Why Voter Reach Is More Critical Than Enthusiasm in Winning Elections

What Brexit Can Teach the Presidential Candidates About Personalization

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The morning after the Brexit vote, a spike in UK Google searches suggested many British voters didn't know much about the European Union or the consequences of the vote to leave it. In the parlance of political operatives, it was a "low information voter" problem. But the Brexit vote may serve as a prologue to electorate behavior in the U.S. given the remarkable parallels between the hurly burly populism of that vote, and the raw discontent on display by American voters.

Hillary Clinton at a campaign event in Annandale, Va.
Hillary Clinton at a campaign event in Annandale, Va. Credit: Pete Marovich/Bloomberg

In a normal presidential election year, it's a given that political parties will be "all in," competing for voter enthusiasm that normally translates into media coverage, donor dollars and eventually votes. This time around, however, enthusiasm is especially volatile -- even unhinged at times -- and ironically may be ultimately irrelevant.

Some call this the Twitter election. One candidate broadcasts 140 characters about something that's wildly untrue, perhaps even dangerous, and his or her opponent replies with snark. Candidates craft hyperbolic memes designed to trend, and the content of what's trending isn't just popular, it's treated as both fact and the straw-man headline of the day across multiple media channels.

Even by the relatively low standards of politics, the tone of this election has, at best, been juvenile. How might a campaign navigate these unruly, policy-free waters to get its message out? The answer tracks with one of the dominant themes shaping marketing today -- personalization. The race to personalize the electorate will tell us a lot about the immediate future of marketing.

Among political journalists, we've seen a running critique of Donald Trump: He flip-flops wildly, but doesn't pay a price. Interpreting this phenomenon shows that Trump voters have, in effect, self-personalized his messaging. Voters don't believe his wildest promises -- and they don't care.

To Trump voters, the Donald's digital persona mirrors the echo chamber of their discontent. Reactive and random, Trump's digital strategy is still missing in action, save for a late-night tweet about being treated fairly by the press. His digital infrastructure has been slow to develop, if not error prone, and strategy-challenged given the current state of the art in digital politics. He and the campaign seem perfectly content with personalization by punchline -- letting the voters opt-in to the themes that ring their bell, rather than doing what even the down-ballot candidates realize -- the necessity to leverage digital to communicate with select voter groups about key policy initiatives, and encourage them to vote.

In 2008, Obama beat Clinton, in part because the Obama campaign committed to digital and an innovative social and email strategy. But this time around, in spite of a more robust digital campaign from Bernie Sanders, who took online fundraising to entirely new levels, Clinton still won.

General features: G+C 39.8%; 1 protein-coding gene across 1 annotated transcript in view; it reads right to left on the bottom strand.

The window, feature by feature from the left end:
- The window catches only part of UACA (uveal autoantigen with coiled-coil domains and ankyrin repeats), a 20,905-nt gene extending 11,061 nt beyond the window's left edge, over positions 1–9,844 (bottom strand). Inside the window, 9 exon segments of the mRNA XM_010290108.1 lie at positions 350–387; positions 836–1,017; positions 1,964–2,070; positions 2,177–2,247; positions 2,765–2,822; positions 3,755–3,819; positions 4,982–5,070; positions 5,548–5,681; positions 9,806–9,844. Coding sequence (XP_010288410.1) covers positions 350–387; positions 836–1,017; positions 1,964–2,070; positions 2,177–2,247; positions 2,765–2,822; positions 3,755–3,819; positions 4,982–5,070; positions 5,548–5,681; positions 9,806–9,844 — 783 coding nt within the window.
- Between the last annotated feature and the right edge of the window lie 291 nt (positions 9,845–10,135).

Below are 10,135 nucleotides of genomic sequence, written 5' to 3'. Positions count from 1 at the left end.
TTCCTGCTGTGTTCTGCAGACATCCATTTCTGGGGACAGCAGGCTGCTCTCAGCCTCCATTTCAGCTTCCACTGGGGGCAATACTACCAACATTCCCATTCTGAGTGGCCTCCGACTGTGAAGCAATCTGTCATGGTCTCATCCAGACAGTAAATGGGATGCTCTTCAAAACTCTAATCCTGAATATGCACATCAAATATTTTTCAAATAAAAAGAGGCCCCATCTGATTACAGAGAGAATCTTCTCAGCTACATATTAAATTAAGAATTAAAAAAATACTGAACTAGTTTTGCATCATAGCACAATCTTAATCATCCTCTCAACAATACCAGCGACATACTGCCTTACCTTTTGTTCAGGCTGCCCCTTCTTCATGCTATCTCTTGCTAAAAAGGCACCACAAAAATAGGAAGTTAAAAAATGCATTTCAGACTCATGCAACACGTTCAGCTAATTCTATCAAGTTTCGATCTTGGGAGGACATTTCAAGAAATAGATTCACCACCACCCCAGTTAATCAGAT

To be blunt, the Clinton digital campaign strategy has lacked momentum. To her advantage though, she has some of the Obama digital brain trust on staff, so when it comes to digital strategy and infrastructure, the talent, if not the enthusiasm, is in place. It may not matter as much in this election, as Clinton has a large fundraising lead and has already reserved swing-state television buys. We should expect her campaign to dominate expensive TV buys from now through the fall, while systematically adjusting focus, including proven digital segmentation strategies from 2008 and 2012 that address key constituencies in order to raise funds and excite voters.

The real competitive contests may be found in down-ticket races. Results probably won't swing with the enthusiasm from the top of the ticket, because both presidential candidates are setting records for antipathy. Both candidates are polling negatively, at over 60%. Winning a congressional district or a governor's race will be an exercise in digital data and reach. Campaigns that were run ten years ago by direct mail, phone banks and lawn signs may be decided by IP address and mobile device targeting.

Think of this election as direct mail online. With over 80% of the voter population online, hyper-local targeting your district by the issues and by voter profiles is key. Using the digital targeting tools available to reach all of your voter segments repeatedly creates interest in the issues and sustains a robust voter impetus. Anything less -- like fractional advertising reach of local cable television buys -- won't be cost effective or move the needle because the audience coverage on any given show simply isn't there.

As citizens, we'll be watching the reality TV show at the top of the ticket. But the takeaway for 2016 may well be the thousands of case studies that unfold as digital reach and personalization impact the down-ballot races.

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